Seabury’s Legacy

Editor’s tackle the racist history of our school’s name

Lyle Griggs, Copy

Question: As other institutions grapple with the history of their names, what, if anything, should Seabury do about the racist legacy of its namesake?

Several months ago, a pair of student journalists from Seaman High School in the Topeka area set out to write a feature on Fred Seaman, the obscure, long-dead local figure for whom the school is named. After consulting newspaper archives, the journalists found something surprising and disturbing: Seaman was the local leader of the Ku Klux Klan and a vicious white supremacist. Now, students at Seaman are calling on their high school and school district (also named for Fred Seaman) to change their name. No institution, they argue, should celebrate the legacy of such racists as Seaman. 

Reading about this ongoing and crucial effort prompted an important question: what, if anything, should this school do about the legacy of Bishop Samuel Seabury, its namesake?

Although Seabury, the first American Episcopal Bishop, is a major figure in the Church, most know him as the stuffy loyalist who appears in the hit musical “Hamilton.” The Broadway version of Seabury is benign, worthy more of mockery than condemnation. The audience sees the Bishop as a stuffy monarchist fool, and laughs as Hamilton shreds his loyalist arguments. 

But Samuel Seabury was not merely a snooty anti-American Brit; he was also a racist, a slaveowner and a staunch defender of the slave trade. According to Trinity University, which named its central Seabury Hall after the Bishop, Seabury saw the slave trade as a crucial way to maintain economic ties between Britain and its American colonies, and he often defended slavery as a natural consequence of God’s preference for the white race. Seabury was not simply on the wrong side of a war; he was a repugnant, slave-owning racist who used religion to justify brutality.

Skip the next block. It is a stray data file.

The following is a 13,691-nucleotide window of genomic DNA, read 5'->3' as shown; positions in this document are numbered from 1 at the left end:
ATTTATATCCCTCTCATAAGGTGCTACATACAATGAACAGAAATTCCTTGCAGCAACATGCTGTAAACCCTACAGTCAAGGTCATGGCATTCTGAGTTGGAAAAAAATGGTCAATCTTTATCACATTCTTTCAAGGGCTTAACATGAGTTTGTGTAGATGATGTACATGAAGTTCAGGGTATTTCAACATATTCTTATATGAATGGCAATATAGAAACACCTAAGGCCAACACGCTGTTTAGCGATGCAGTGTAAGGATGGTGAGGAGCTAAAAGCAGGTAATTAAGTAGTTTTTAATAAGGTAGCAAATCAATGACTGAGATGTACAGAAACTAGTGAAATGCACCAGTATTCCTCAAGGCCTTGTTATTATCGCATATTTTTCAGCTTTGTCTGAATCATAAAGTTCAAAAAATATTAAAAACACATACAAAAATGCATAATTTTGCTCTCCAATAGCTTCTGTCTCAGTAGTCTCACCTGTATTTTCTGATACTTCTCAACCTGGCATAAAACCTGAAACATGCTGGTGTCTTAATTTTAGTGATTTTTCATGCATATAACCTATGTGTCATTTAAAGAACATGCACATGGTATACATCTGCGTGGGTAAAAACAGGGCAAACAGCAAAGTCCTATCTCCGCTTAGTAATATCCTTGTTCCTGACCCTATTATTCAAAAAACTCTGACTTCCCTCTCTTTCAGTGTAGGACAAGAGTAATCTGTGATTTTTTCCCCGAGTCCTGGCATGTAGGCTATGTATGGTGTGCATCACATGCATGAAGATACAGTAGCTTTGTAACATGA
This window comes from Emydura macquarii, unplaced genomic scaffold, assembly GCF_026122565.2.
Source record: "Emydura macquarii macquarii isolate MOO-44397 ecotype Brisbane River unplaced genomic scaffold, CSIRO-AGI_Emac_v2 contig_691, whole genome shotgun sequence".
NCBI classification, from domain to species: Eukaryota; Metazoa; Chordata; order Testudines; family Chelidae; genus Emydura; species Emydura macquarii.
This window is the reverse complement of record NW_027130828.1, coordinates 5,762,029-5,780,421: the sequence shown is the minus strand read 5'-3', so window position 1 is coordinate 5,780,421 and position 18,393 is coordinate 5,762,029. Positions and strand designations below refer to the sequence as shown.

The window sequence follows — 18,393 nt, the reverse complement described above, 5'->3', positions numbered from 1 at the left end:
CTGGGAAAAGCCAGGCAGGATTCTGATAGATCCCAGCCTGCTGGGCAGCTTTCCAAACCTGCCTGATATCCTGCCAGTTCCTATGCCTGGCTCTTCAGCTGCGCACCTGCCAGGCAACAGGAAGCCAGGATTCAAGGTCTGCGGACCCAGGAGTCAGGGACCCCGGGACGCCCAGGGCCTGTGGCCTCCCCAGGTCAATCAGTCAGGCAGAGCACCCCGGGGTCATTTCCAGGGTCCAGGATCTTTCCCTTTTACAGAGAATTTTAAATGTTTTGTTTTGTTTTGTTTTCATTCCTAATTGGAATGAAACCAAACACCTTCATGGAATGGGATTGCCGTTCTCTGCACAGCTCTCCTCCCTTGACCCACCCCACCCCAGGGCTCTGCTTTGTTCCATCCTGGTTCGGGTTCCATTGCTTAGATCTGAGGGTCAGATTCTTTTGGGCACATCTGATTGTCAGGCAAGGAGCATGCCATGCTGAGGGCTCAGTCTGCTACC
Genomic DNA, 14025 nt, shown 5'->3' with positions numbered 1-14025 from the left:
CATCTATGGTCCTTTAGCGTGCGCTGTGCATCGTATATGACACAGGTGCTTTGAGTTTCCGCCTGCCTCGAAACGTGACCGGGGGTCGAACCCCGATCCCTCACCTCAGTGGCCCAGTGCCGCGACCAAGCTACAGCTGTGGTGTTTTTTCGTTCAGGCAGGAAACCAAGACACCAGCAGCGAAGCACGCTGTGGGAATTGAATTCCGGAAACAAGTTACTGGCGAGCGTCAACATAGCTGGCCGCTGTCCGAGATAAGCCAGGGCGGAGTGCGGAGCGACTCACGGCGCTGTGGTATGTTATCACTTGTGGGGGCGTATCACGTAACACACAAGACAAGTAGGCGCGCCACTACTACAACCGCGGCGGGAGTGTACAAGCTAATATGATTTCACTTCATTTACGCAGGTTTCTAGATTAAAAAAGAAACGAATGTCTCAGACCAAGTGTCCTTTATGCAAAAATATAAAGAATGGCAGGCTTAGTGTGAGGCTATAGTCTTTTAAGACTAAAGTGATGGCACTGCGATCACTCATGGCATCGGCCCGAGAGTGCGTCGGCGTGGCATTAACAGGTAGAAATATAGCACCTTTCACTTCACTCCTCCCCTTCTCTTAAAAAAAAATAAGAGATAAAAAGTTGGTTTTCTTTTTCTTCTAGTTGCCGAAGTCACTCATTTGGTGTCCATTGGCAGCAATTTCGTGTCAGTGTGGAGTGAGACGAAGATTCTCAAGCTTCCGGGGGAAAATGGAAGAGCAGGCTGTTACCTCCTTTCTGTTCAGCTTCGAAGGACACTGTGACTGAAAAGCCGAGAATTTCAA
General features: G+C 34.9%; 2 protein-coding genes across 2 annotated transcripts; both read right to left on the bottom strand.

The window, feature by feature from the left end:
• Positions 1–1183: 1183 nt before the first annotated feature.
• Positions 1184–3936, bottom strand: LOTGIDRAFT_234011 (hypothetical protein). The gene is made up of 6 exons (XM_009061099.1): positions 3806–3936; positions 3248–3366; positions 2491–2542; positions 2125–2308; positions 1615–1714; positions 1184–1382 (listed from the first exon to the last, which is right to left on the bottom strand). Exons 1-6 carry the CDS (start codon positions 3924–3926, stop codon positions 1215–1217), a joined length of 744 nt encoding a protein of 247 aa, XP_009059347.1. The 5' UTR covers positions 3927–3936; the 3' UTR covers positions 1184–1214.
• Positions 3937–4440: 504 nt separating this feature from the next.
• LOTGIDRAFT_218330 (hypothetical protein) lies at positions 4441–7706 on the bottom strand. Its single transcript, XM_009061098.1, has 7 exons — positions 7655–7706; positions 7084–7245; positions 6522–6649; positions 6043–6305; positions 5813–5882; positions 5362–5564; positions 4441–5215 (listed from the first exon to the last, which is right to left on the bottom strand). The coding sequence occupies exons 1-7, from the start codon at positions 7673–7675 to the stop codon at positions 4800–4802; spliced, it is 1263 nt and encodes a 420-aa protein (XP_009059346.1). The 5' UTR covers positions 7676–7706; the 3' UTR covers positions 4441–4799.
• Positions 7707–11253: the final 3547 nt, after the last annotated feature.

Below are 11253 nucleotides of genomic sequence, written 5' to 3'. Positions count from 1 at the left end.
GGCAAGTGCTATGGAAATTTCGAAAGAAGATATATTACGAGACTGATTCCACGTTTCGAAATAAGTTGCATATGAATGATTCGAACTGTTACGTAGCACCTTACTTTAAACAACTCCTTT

So what, as members of a community that prizes inclusivity, should we do about the legacy of our namesake? I am not certain that we should change our name. For one, a change would not be an inconsequential decision; it could stymie Seabury’s branding efforts, and it would be costly. More importantly, Bishop Samuel Seabury is only one of the many long-dead racists whom we honor–countless institutions bear the names of leaders like Washington, Jefferson and Lincoln, who all either owned slaves or held white supremacist views. Except in the case of recent, radical local racists like Fred Seaman, name changes must be part of a national reckoning.

Still, we should never further honor Samuel Seabury’s legacy or speak of him positively. The portrait of Seabury that once hung in the foyer, for example, should gather dust in a closet, not hang in our halls. And we should change the name of Convocation, officially the Bishop Samuel Seabury Convocation, to honor a different figure. Nor should we make these changes quietly; we should discuss Seabury’s legacy in Morning Meeting, write about it in a Friday Letter and speak about it at the renamed Convocation. As long as we retain the Seabury name, we have an obligation to recognize and investigate the long-dead Bishop’s racist legacy.